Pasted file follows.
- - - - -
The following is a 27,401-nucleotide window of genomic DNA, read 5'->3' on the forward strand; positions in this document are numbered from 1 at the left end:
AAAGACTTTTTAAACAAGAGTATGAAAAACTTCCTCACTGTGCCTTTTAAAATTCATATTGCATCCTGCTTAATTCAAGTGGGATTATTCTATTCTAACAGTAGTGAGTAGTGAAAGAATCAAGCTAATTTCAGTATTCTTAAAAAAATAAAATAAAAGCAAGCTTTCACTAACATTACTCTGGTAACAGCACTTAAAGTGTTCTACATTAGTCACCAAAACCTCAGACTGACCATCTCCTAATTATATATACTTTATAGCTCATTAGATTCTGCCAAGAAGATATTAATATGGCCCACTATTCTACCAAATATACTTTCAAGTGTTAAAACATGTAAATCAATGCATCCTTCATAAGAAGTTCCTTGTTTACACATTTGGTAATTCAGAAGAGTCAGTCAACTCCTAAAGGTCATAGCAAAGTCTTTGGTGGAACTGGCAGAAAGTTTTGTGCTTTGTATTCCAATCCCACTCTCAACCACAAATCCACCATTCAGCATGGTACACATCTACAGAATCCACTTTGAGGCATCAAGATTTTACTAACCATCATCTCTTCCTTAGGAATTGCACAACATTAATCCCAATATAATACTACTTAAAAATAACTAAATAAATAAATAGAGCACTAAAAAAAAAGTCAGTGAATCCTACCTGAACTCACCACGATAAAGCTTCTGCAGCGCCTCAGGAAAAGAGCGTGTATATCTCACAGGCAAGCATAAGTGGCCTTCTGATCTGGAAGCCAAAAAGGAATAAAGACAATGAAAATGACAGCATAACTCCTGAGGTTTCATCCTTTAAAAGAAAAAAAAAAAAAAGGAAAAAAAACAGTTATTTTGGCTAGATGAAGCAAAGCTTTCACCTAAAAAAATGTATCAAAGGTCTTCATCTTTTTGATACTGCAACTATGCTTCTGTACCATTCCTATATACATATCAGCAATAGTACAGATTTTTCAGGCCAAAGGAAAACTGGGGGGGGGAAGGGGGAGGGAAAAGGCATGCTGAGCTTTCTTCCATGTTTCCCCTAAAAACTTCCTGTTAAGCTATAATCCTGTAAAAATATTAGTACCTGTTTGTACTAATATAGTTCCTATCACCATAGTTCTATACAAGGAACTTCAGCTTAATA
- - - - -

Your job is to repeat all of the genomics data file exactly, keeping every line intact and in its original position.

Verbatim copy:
The following is a 27,401-nucleotide window of genomic DNA, read 5'->3' on the forward strand; positions in this document are numbered from 1 at the left end:
AAAGACTTTTTAAACAAGAGTATGAAAAACTTCCTCACTGTGCCTTTTAAAATTCATATTGCATCCTGCTTAATTCAAGTGGGATTATTCTATTCTAACAGTAGTGAGTAGTGAAAGAATCAAGCTAATTTCAGTATTCTTAAAAAAATAAAATAAAAGCAAGCTTTCACTAACATTACTCTGGTAACAGCACTTAAAGTGTTCTACATTAGTCACCAAAACCTCAGACTGACCATCTCCTAATTATATATACTTTATAGCTCATTAGATTCTGCCAAGAAGATATTAATATGGCCCACTATTCTACCAAATATACTTTCAAGTGTTAAAACATGTAAATCAATGCATCCTTCATAAGAAGTTCCTTGTTTACACATTTGGTAATTCAGAAGAGTCAGTCAACTCCTAAAGGTCATAGCAAAGTCTTTGGTGGAACTGGCAGAAAGTTTTGTGCTTTGTATTCCAATCCCACTCTCAACCACAAATCCACCATTCAGCATGGTACACATCTACAGAATCCACTTTGAGGCATCAAGATTTTACTAACCATCATCTCTTCCTTAGGAATTGCACAACATTAATCCCAATATAATACTACTTAAAAATAACTAAATAAATAAATAGAGCACTAAAAAAAAAGTCAGTGAATCCTACCTGAACTCACCACGATAAAGCTTCTGCAGCGCCTCAGGAAAAGAGCGTGTATATCTCACAGGCAAGCATAAGTGGCCTTCTGATCTGGAAGCCAAAAAGGAATAAAGACAATGAAAATGACAGCATAACTCCTGAGGTTTCATCCTTTAAAAGAAAAAAAAAAAAAAGGAAAAAAAACAGTTATTTTGGCTAGATGAAGCAAAGCTTTCACCTAAAAAAATGTATCAAAGGTCTTCATCTTTTTGATACTGCAACTATGCTTCTGTACCATTCCTATATACATATCAGCAATAGTACAGATTTTTCAGGCCAAAGGAAAACTGGGGGGGGGAAGGGGGAGGGAAAAGGCATGCTGAGCTTTCTTCCATGTTTCCCCTAAAAACTTCCTGTTAAGCTATAATCCTGTAAAAATATTAGTACCTGTTTGTACTAATATAGTTCCTATCACCATAGTTCTATACAAGGAACTTCAGCTTAATA